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DOJ: No charges against cops involved in arrest of Indianapolis teen

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The U.S. Department of Justice announced Thursday that it’s closed its investigation into whether federal criminal civil rights charges should be filed against the Indianapolis Metropolitan Police Department officers involved in the arrest of Indianapolis teenager Brandon Johnson. Johnson claimed officers used excessive force while trying to arrest him.

The then-15-year-old suffered wounds to his face and a black eye in the May 2010 incident. Johnson, who is biracial, claimed the four white officers beat him while arresting his brother for breaking and entering. Police claimed Johnson was trying to instigate the crowd that had gathered and he resisted officers when they tried to handcuff him. The Marion County Prosecutor’s Office declined to file criminal charges.

According to a release, the justice department reviewed all of the relevant matter in the case, including statements by law enforcement and civilian witnesses and the IMPD Civil Merit Board hearing transcripts, and it determined the evidence was insufficient to pursue federal criminal civil rights charges.

Officials from the justice department’s civil rights division, the U.S. attorney’s office, and the FBI met with Brandon Johnson, his parents, and their representatives to inform them of the decision.
 

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  1. The practitioners and judges who hail E-filing as the Saviour of the West need to contain their respective excitements. E-filing is federal court requires the practitioner to cram his motion practice into pigeonholes created by IT people. Compound motions or those seeking alternative relief are effectively barred, unless the practitioner wants to receive a tart note from some functionary admonishing about the "problem". E-filing is just another method by which courts and judges transfer their burden to practitioners, who are the really the only powerless components of the system. Of COURSE it is easier for the court to require all of its imput to conform to certain formats, but this imposition does NOT improve the quality of the practice of law and does NOT improve the ability of the practitioner to advocate for his client or to fashion pleadings that exactly conform to his client's best interests. And we should be very wary of the disingenuous pablum about the costs. The courts will find a way to stick it to the practitioner. Lake County is a VERY good example of this rapaciousness. Any one who does not believe this is invited to review the various special fees that system imposes upon practitioners- as practitioners- and upon each case ON TOP of the court costs normal in every case manually filed. Jurisprudence according to Aldous Huxley.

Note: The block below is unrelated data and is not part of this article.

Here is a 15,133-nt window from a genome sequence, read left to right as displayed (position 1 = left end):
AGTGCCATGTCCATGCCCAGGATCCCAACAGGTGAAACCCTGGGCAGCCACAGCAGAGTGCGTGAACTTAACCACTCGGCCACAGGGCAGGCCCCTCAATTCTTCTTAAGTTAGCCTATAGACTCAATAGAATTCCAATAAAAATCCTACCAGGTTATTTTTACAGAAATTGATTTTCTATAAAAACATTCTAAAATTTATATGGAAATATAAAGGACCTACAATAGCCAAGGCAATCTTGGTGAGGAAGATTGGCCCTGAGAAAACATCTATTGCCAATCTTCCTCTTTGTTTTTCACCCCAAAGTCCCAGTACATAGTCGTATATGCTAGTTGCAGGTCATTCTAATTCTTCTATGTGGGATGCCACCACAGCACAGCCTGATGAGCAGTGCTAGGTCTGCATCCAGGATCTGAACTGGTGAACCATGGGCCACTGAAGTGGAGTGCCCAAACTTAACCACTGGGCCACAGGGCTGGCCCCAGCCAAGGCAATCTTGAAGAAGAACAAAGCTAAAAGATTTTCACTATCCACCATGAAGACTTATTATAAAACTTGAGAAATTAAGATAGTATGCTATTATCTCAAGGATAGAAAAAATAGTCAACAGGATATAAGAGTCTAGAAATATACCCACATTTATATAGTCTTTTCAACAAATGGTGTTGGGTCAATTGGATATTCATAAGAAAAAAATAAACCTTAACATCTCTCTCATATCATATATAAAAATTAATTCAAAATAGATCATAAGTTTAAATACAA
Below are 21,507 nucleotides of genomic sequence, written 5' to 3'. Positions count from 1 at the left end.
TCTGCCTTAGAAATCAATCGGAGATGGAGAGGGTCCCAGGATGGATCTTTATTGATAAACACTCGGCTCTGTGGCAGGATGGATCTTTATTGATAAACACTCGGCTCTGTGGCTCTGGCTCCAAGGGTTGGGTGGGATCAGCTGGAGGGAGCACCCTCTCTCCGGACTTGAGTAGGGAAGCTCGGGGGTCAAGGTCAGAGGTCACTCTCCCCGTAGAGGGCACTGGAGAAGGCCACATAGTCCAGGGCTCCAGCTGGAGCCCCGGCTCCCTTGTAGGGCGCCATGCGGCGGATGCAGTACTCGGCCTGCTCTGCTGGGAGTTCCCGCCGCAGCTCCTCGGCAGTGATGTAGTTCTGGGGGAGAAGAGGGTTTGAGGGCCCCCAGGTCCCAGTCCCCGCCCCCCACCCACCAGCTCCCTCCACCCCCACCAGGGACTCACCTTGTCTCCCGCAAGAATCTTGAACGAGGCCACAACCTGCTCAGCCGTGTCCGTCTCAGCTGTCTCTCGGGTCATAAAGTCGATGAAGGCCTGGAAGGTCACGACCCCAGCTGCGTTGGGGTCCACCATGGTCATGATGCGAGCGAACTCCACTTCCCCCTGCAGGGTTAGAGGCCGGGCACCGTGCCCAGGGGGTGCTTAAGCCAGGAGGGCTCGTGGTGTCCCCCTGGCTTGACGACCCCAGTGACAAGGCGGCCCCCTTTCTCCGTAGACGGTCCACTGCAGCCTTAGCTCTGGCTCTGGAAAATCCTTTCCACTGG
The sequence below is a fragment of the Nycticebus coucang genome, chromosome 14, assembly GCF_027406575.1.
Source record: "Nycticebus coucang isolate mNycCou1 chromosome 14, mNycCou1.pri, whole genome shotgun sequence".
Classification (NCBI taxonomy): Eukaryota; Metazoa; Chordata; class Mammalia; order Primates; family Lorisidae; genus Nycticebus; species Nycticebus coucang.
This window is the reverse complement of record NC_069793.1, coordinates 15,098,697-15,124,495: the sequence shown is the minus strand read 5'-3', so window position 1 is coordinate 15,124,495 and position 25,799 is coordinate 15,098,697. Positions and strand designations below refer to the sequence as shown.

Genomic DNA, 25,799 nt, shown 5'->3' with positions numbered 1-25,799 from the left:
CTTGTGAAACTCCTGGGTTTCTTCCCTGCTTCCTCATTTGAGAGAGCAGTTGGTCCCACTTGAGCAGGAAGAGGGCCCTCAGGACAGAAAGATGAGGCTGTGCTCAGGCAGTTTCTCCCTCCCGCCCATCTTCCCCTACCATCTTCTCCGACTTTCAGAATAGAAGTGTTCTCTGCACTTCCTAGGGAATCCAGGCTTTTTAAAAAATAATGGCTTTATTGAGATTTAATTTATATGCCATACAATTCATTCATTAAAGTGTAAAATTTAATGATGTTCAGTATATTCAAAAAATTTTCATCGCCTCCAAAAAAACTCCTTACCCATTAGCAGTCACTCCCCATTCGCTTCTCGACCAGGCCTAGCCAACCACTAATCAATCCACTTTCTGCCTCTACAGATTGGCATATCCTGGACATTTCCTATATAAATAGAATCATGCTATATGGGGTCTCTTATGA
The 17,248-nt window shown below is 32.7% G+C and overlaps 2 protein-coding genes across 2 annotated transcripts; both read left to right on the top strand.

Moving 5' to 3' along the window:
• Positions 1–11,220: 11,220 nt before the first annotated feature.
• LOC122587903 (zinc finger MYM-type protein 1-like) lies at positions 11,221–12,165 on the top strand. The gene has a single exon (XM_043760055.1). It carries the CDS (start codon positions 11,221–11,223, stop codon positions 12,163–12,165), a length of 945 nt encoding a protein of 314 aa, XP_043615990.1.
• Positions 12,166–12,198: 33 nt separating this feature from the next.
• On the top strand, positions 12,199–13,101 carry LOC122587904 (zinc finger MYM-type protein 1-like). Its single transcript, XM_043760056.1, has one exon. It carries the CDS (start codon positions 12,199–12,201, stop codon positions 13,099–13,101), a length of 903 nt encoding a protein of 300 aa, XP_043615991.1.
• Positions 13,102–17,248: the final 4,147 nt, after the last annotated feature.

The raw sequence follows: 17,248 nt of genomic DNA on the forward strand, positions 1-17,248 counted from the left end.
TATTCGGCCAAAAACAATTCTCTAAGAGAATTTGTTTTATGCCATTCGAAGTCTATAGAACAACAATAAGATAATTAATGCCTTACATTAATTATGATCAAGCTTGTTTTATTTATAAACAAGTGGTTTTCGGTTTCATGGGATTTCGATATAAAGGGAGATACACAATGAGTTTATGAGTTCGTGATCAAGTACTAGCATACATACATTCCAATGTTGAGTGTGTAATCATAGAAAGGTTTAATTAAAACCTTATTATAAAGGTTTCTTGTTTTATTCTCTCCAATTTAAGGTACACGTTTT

2. Any attorneys who practice in federal court should be able to say the same as I can ... efiling is great. I have been doing it in fed court since it started way back. Pacer has its drawbacks, but the ability to hit an e-docket and pull up anything and everything onscreen is a huge plus for a litigator, eps the sole practitioner, who lacks a filing clerk and the paralegal support of large firms. Were I an Indiana attorney I would welcome this great step forward.

  3. Can we get full disclosure on lobbyist's payments to legislatures such as Mr Buck? AS long as there are idiots that are disrespectful of neighbors and intent on shooting fireworks every night, some kind of regulations are needed.

  4. I am the mother of the child in this case. My silence on the matter was due to the fact that I filed, both in Illinois and Indiana, child support cases. I even filed supporting documentation with the Indiana family law court. Not sure whether this information was provided to the court of appeals or not. Wish the case was done before moving to Indiana, because no matter what, there is NO WAY the state of Illinois would have allowed an appeal on a child support case!

  5. "No one is safe when the Legislature is in session."

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